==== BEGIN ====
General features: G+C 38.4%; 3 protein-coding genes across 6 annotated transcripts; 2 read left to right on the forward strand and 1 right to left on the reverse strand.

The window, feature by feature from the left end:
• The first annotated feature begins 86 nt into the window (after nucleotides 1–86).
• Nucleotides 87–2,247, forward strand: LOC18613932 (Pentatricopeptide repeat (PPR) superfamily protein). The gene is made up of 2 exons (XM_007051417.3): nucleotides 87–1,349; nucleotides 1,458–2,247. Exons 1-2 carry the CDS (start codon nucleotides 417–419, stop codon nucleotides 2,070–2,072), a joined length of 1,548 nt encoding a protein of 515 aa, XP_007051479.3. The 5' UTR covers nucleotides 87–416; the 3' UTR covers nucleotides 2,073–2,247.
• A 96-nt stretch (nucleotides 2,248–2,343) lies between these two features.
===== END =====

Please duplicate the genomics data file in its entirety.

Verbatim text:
General features: G+C 38.4%; 3 protein-coding genes across 6 annotated transcripts; 2 read left to right on the forward strand and 1 right to left on the reverse strand.

The window, feature by feature from the left end:
• The first annotated feature begins 86 nt into the window (after nucleotides 1–86).
• Nucleotides 87–2,247, forward strand: LOC18613932 (Pentatricopeptide repeat (PPR) superfamily protein). The gene is made up of 2 exons (XM_007051417.3): nucleotides 87–1,349; nucleotides 1,458–2,247. Exons 1-2 carry the CDS (start codon nucleotides 417–419, stop codon nucleotides 2,070–2,072), a joined length of 1,548 nt encoding a protein of 515 aa, XP_007051479.3. The 5' UTR covers nucleotides 87–416; the 3' UTR covers nucleotides 2,073–2,247.
• A 96-nt stretch (nucleotides 2,248–2,343) lies between these two features.